What makes sport and social media the perfect partners?

Sport is something loved all over the world by people of all ages. The introduction of social media has provided sport with a fresh platform in which it can branch out in so many different ways.

Sports teams use social media in a number of ways across a number of platforms including Twitter, Facebook, Instagram, Vine and more. For example, Arsenal Football Club regularly post on all their platforms, most often with links back to their website which provides more in-depth content. This gives them a wider audience as the 4.95 million followers will all be provided with an instant link to view the content on their website; whereas before, the only readership would have been people who were regular visitors of the site. They also encourage fan interaction by asking questions and inviting the fans to have their say directly to the football club when otherwise this would not be possible. Social media has given fans a tool in which they can make their feelings known in a fast and accessible way to their beloved teams.

A great example of this is when Vauxhall ran a competition for England fans to send in good luck messages via Facebook and Twitter and they would be played in front of the team before a match. This opportunity provides fans with a real life chance to speak directly to their heroes and share their opinions with them. Chances like this were very rare before the emergence of social media, but now through the power of these digital platforms, something that wouldn't have been considered 5 or more years ago is now being put into practice.

In a survey I conducted, 75% of people who use social media for sporting purposes said they feel like high profile sporting accounts get fans involved enough. This emulates my previous point that through the changing digital landscape, those on the outside of the world of sport now feel they have a way into it through the connectivity of social media. This is reflected by the 95% who strongly agreed that sport and social media work well together.

The use of parody or comedy accounts which are now across all platforms are also a major talking point when it comes to sport in social media. The Sport Bible has over 5 million Facebook likes, just 1 million less than the BBC Sport page. These pages offer a whole host of content from articles speculating on the future of a player to playing homage to sporting legends from when they were in their prime. These accounts are created primarily for light hearted sports fans to keep up to do date not only with the latest sporting events, but to see content they might not see from regular news companies. While these social media accounts are focussed mainly on the content from their websites, they often publish content on their social media platforms first as it will have a more immediate reception. This is most apparent during live sport when an outstanding moment occurs and is published by the accounts instantly even though the majority of the people who will watch it have already seen it live. I believe the reason they do this is because sports fans have an immense amount of pride and emotion, and reliving the moment 5 minutes later on their phone feels just as glorious.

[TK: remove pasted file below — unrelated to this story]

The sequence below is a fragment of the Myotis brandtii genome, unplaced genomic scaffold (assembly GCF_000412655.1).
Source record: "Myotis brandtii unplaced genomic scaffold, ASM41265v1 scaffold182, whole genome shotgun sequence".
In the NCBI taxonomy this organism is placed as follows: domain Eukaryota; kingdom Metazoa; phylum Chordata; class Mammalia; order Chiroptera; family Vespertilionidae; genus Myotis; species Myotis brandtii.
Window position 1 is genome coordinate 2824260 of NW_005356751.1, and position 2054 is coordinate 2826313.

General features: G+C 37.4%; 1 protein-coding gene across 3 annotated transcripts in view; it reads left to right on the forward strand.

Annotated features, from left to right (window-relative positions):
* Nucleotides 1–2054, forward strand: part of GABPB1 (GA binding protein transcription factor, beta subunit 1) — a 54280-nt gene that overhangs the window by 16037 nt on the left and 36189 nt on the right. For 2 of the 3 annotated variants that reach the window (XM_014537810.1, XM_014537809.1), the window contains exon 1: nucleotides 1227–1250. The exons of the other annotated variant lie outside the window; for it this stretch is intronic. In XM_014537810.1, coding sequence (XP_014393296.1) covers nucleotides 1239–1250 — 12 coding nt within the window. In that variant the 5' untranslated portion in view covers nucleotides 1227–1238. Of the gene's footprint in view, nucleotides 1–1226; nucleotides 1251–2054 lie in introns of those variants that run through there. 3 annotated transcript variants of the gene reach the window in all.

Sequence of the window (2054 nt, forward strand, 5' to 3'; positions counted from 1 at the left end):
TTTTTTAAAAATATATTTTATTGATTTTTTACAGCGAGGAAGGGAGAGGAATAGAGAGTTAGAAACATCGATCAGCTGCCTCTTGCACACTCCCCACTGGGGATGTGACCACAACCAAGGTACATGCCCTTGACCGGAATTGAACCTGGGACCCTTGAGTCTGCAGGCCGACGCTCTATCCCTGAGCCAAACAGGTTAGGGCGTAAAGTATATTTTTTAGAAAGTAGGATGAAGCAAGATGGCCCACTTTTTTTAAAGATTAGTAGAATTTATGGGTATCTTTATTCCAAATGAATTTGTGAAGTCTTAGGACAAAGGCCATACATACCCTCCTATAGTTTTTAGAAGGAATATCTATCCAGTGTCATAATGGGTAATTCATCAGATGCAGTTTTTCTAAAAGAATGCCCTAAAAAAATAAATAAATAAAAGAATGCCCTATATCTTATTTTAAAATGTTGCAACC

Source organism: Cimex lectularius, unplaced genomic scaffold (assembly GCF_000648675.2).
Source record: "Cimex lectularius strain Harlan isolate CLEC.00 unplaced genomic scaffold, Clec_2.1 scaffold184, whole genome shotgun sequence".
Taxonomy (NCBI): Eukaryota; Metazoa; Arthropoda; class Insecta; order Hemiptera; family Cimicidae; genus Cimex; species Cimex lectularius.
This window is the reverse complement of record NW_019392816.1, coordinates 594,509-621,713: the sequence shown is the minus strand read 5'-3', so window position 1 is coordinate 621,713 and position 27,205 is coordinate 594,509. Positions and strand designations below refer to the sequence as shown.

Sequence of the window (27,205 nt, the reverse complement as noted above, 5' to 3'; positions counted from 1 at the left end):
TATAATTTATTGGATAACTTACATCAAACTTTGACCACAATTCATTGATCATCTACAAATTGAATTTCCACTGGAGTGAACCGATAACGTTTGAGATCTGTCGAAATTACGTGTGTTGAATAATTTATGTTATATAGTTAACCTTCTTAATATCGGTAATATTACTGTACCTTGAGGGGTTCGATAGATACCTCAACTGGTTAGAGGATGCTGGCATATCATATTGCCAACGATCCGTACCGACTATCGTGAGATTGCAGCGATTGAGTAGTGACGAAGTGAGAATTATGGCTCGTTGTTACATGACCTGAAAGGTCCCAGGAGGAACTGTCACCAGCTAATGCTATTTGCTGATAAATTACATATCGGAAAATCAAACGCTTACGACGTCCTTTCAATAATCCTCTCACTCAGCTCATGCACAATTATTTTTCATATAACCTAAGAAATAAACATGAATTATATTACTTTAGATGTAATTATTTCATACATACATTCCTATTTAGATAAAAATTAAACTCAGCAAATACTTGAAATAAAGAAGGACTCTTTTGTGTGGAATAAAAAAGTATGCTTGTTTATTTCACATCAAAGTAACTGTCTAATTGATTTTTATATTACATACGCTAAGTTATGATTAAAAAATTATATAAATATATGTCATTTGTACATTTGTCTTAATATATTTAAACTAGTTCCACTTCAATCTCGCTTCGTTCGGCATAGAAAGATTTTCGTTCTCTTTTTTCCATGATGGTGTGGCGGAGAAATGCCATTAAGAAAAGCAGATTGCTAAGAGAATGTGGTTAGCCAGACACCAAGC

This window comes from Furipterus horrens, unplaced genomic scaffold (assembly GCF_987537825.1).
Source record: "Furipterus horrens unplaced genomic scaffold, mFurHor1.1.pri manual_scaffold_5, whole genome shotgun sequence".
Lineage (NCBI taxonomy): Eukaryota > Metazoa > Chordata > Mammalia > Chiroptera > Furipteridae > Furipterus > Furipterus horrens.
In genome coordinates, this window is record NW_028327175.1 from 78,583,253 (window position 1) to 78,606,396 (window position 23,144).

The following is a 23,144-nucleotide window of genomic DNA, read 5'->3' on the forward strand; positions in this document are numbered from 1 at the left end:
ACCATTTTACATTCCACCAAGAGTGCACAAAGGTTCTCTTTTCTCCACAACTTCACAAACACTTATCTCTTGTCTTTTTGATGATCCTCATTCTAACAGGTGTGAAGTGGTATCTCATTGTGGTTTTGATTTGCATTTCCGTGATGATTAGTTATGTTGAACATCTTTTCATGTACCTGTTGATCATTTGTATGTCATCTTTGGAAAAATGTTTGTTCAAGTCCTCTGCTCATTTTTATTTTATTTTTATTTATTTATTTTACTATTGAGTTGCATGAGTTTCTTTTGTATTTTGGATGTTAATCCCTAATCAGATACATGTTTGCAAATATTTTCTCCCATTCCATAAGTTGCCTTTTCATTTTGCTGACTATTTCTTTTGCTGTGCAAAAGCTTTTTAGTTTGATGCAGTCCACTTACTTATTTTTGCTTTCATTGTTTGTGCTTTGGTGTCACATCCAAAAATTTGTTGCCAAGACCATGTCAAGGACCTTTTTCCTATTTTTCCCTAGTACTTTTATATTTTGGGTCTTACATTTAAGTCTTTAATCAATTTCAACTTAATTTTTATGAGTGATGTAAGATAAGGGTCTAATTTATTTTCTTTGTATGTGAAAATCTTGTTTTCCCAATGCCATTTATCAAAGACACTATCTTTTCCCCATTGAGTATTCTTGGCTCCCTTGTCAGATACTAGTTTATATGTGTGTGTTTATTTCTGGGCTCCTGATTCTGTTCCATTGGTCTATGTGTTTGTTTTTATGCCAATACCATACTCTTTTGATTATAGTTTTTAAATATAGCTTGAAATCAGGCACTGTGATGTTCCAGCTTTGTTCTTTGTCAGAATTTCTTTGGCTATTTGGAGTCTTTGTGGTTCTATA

Facebook has 1.35 billion active users (October 2014) worldwide and 24 million in the UK (August 2014). Globally, the World Cup was the most discussed topic on Facebook in 2014, coming in 3rd in the UK. This demonstrates the clear infatuation that the whole world has with sport and this is reflected in both the global and the UK rankings. Sports teams regularly post on Facebook as it is the most commonly used social media platform. This means they are reaching the widest possible audience in a very minimalistic style which is both cost and time effective. In addition, Facebook can be used right down to grass-roots level to find out who is available for a Sunday league match through it’s instant messaging service. This makes Facebook a perfect sporting tool as it is multi-functional and instant.

All the major news organisations have a very active presence on social media and they have provided an instant news source. The sports desk has embraced this just as intimately and social media has become one of the most common ways in which sports fans get their breaking news. Like sports clubs they will often link back to their own website in order to view the full story.

In the UK, 8 of the 10 most Tweeted moments of 2014 were about football. This not only demonstrates how football crazed the country is, but how people feel the need to express how they feel about it and Twitter provides the perfect space for it do so because of it’s interactive nature and accessibility. I have created a map which shows different sporting events from around the world and some interesting facts to go with them which relate to how popular sport is on social media, especially Twitter. It is evident that sport is capable of causing a real stir on social media and more often than not, something sport related is trending on Twitter.

It’s clear that social media is the first stop for sports fans when they feel they have something to share. It provides the perfect service for an instant, interactive news source and it looks like it’s here to stay.

Show your support

Clapping shows how much you appreciated Mark Taylor’s story.